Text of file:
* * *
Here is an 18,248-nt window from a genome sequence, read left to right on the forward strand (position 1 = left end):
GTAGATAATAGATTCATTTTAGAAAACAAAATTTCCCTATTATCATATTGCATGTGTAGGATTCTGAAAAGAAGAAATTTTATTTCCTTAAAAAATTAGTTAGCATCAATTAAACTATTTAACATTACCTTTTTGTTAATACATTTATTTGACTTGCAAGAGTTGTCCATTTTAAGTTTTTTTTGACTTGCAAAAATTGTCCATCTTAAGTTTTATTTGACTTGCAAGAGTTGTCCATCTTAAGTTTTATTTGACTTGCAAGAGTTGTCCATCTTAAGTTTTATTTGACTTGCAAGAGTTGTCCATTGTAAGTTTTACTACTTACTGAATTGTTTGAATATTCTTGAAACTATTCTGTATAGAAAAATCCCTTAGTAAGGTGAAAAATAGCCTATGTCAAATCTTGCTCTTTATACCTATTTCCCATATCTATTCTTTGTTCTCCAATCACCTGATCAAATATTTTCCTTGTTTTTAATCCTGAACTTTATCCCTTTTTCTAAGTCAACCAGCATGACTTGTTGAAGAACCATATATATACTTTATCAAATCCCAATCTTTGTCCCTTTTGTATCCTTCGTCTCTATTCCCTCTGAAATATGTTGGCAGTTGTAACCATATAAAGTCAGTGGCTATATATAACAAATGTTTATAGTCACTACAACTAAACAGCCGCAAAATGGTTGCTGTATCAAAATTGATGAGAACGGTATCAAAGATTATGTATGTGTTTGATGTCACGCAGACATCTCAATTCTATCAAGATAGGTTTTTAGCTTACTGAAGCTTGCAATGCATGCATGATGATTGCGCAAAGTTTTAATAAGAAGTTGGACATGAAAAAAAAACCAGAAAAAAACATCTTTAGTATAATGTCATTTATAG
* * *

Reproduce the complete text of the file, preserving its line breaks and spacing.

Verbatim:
Here is an 18,248-nt window from a genome sequence, read left to right on the forward strand (position 1 = left end):
GTAGATAATAGATTCATTTTAGAAAACAAAATTTCCCTATTATCATATTGCATGTGTAGGATTCTGAAAAGAAGAAATTTTATTTCCTTAAAAAATTAGTTAGCATCAATTAAACTATTTAACATTACCTTTTTGTTAATACATTTATTTGACTTGCAAGAGTTGTCCATTTTAAGTTTTTTTTGACTTGCAAAAATTGTCCATCTTAAGTTTTATTTGACTTGCAAGAGTTGTCCATCTTAAGTTTTATTTGACTTGCAAGAGTTGTCCATCTTAAGTTTTATTTGACTTGCAAGAGTTGTCCATTGTAAGTTTTACTACTTACTGAATTGTTTGAATATTCTTGAAACTATTCTGTATAGAAAAATCCCTTAGTAAGGTGAAAAATAGCCTATGTCAAATCTTGCTCTTTATACCTATTTCCCATATCTATTCTTTGTTCTCCAATCACCTGATCAAATATTTTCCTTGTTTTTAATCCTGAACTTTATCCCTTTTTCTAAGTCAACCAGCATGACTTGTTGAAGAACCATATATATACTTTATCAAATCCCAATCTTTGTCCCTTTTGTATCCTTCGTCTCTATTCCCTCTGAAATATGTTGGCAGTTGTAACCATATAAAGTCAGTGGCTATATATAACAAATGTTTATAGTCACTACAACTAAACAGCCGCAAAATGGTTGCTGTATCAAAATTGATGAGAACGGTATCAAAGATTATGTATGTGTTTGATGTCACGCAGACATCTCAATTCTATCAAGATAGGTTTTTAGCTTACTGAAGCTTGCAATGCATGCATGATGATTGCGCAAAGTTTTAATAAGAAGTTGGACATGAAAAAAAAACCAGAAAAAAACATCTTTAGTATAATGTCATTTATAG